Fifteen of the 70 Ohio University students and others who were charged with criminal trespassing during a sit-in protest at Baker Center in February today took a plea deal in Athens County Municipal Court.
Those who took the deal pleaded “no contest” to a minor misdemeanor charge of disorderly conduct. Meanwhile, five others from the larger group of protesters have decided to challenge the criminal trespassing charges in court, and have a bench trial set for March 20.
Pat McGee, managing attorney at the Center for Student Legal Services, is representing many of the students, and said today that charges against the other 60 students are pending. He said they are waiting to see how the bench trial goes.
One of the students who took the plea deal, Grant Stover, said the agreement was a “strategic” decision rather than an admission of guilt.
“By arresting and pressing charges against 70 people, the Ohio University administration has diverted attention away from our demand to make Ohio University a ‘sanctuary' campus,” Stover said in a press release. “We are accepting this deal to direct attention back to where it should be – on the need for a sanctuary campus.”
Meanwhile, interim OU President David Descutner released a statement Wednesday addressing the student protesters, who were arrested during a sit-in demonstration on Feb. 1 in Baker Center that railed against U.S. President Donald Trump’s immigration policies and asked OU to become a sanctuary campus. For background on the protest, see this story.
Descutner wrote in his letter that he has listened to OU’s Faculty and Student senates, which both have called for the university to request the charges against the students be dropped, as well as OU Police Chief Andrew Powers. He said he recognizes that the protesters were “standing up for vulnerable populations on and off campus,” and said it's important to appreciate the students who protested.
Descutner said he has been asked to consider requesting the charges be dropped against the protesters, and to consider asking the university to not sanction the student protesters. He is not willing to do either, he said.
“I am unwilling to do so because I believe the students received due warning from the police and chose to be arrested,” Descutner wrote. “We have had similar events in the recent past where students were protesting and received warnings that they would be arrested. Some chose to be arrested and, as a result, faced charges and university sanctions. In those cases, the university did not intercede in the legal process and did not waive the sanctions. I cannot justify treating the 70 (Baker Center Feb. 1 protest) students differently.”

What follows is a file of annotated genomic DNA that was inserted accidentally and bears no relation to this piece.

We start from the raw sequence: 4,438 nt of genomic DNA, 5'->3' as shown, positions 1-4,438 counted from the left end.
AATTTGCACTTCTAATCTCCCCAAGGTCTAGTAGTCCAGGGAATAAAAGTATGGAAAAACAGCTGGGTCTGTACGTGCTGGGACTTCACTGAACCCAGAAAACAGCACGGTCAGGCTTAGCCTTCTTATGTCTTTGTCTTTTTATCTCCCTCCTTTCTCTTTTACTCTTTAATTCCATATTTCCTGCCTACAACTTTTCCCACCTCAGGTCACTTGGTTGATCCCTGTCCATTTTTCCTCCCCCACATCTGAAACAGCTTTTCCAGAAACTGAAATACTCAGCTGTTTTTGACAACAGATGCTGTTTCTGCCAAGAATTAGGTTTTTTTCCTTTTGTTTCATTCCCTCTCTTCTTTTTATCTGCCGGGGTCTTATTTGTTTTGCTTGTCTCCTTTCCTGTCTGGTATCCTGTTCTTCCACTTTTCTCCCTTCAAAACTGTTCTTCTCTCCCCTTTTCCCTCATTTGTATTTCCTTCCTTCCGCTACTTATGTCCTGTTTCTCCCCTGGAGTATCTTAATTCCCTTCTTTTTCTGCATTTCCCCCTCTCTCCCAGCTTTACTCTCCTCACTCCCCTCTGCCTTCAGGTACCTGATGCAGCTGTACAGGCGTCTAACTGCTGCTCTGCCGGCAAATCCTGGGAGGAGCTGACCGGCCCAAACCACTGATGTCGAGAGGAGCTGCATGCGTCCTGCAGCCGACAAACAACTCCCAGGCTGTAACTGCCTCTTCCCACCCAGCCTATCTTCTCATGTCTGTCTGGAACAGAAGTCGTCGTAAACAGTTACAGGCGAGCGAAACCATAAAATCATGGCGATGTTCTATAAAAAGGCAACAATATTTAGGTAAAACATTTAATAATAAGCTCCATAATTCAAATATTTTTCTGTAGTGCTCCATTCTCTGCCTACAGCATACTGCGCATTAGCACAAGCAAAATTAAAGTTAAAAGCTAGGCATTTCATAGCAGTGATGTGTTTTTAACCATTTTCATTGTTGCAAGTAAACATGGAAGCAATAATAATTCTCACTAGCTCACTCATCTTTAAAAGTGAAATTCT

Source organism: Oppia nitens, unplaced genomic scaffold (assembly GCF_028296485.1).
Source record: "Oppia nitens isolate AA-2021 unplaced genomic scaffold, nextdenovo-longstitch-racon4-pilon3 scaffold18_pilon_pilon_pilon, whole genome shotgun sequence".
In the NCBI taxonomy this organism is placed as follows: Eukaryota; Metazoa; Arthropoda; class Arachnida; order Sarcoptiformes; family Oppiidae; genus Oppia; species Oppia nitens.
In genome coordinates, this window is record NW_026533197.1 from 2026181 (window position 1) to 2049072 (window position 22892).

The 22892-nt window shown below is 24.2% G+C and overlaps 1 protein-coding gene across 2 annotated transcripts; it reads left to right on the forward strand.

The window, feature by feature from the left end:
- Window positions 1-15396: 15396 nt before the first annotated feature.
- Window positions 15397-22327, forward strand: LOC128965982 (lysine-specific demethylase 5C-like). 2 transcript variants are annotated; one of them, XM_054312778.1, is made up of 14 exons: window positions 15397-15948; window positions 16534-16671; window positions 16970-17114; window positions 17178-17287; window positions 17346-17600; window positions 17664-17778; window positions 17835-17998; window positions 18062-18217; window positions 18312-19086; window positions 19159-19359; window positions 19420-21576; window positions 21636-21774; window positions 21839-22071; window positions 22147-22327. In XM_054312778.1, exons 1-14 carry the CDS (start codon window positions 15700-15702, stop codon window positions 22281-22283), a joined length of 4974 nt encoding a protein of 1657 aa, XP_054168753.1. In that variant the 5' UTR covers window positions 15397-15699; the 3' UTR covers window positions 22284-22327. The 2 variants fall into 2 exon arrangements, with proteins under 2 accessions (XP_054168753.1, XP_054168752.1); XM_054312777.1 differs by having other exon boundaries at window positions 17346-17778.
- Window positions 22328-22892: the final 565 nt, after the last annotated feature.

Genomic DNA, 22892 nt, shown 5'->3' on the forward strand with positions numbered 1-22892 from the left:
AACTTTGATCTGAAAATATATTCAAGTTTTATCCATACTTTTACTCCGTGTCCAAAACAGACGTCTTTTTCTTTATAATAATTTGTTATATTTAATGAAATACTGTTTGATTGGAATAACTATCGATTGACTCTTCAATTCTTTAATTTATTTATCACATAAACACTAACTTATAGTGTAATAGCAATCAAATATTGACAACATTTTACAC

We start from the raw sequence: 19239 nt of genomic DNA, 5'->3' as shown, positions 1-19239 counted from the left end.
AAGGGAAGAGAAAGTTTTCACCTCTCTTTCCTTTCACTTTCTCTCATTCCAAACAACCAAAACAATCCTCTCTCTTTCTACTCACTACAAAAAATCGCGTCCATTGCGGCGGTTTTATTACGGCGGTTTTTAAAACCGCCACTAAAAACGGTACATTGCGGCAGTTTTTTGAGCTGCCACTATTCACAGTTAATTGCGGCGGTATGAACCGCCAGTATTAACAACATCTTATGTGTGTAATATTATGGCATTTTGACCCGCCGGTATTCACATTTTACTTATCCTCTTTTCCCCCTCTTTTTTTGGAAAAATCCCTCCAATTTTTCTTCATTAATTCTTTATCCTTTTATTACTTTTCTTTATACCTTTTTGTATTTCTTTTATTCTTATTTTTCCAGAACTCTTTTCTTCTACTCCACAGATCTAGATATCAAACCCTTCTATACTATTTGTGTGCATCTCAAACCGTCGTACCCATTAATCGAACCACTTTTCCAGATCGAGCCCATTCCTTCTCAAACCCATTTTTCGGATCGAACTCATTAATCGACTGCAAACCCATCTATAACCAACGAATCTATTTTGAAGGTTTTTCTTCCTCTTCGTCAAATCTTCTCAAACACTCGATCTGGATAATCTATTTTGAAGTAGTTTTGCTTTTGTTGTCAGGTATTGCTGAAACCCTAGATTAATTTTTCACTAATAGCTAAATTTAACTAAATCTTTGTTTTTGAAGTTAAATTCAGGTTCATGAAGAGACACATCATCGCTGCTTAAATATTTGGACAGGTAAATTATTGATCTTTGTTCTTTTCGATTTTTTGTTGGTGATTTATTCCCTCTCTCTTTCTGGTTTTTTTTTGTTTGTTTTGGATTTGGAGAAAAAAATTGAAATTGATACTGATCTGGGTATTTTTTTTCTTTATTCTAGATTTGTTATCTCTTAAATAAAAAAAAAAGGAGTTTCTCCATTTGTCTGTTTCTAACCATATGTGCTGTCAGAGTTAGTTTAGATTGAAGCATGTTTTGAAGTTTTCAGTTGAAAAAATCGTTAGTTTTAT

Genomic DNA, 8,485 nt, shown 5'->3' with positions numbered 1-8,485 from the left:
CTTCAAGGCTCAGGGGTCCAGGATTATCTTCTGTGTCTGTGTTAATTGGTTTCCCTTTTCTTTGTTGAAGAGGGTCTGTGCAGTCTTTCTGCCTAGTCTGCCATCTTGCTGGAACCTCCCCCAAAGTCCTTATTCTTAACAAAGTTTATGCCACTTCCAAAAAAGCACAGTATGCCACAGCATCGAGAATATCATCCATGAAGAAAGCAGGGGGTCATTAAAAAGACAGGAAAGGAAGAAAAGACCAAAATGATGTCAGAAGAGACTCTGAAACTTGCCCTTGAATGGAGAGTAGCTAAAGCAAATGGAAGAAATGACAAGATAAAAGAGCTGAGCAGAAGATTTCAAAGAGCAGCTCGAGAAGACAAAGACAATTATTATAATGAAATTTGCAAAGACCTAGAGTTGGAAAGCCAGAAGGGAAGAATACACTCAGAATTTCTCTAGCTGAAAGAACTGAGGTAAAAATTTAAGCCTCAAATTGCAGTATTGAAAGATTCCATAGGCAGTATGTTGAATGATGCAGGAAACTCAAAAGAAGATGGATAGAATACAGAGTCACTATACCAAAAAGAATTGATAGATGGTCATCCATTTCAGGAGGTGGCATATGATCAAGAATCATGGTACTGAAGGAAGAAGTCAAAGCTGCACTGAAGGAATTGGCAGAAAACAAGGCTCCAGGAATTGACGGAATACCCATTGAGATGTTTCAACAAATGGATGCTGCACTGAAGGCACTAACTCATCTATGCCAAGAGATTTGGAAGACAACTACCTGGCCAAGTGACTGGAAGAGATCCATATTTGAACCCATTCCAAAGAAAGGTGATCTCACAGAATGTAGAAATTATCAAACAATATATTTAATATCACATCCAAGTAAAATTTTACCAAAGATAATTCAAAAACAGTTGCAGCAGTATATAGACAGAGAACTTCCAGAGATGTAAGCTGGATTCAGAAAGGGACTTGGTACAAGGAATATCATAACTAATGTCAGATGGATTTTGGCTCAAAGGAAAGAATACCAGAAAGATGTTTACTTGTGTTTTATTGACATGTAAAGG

Editor's note: Descutner's statement here refers to "70 students," while the press release from the protesters refers to "70 students and alumni." The NEWS will work in the coming days to figure out exactly how many are current students.
McGee said that students’ money goes to support Baker Center operations, and as such, they have a right to sit and express themselves in that building.
Descutner in his letter also reaffirmed his support for Chief Powers and the OU Police and their actions during the sit-in protests, echoing statements from former OU President Roderick McDavis.
“I have great confidence in him as a professional and as someone who cares about the welfare of our students, and I have the same level of confidence in his officers,” Descutner said. “I believe that Chief Powers had a difficult call to make that night, and I stand by his decision.”
The Rev. Evan Young of United Campus Ministry said today that he's disappointed by Descutner’s statement.
“I think the failure of administration to come and speak to the protesters at the (sit-in) event really contributed to the escalation…” Young said. “I think that that was a failure of leadership… It may (also) be indicative of a new policy at the university about how to handle protesters, but it may not. If it is, that policy should be made public.”
In the press release from the protesters, student protester Bobby Walker said OU should become a sanctuary campus given Trump's "escalation" of immigration enforcement.
“Since our arrests, the attacks on immigrants and refugees has escalated significantly, making these sanctuary campus policies even more necessary.” Walker continued, “Gestapo-like raids by Immigration and Customs Enforcement (ICE) are taking place across the country."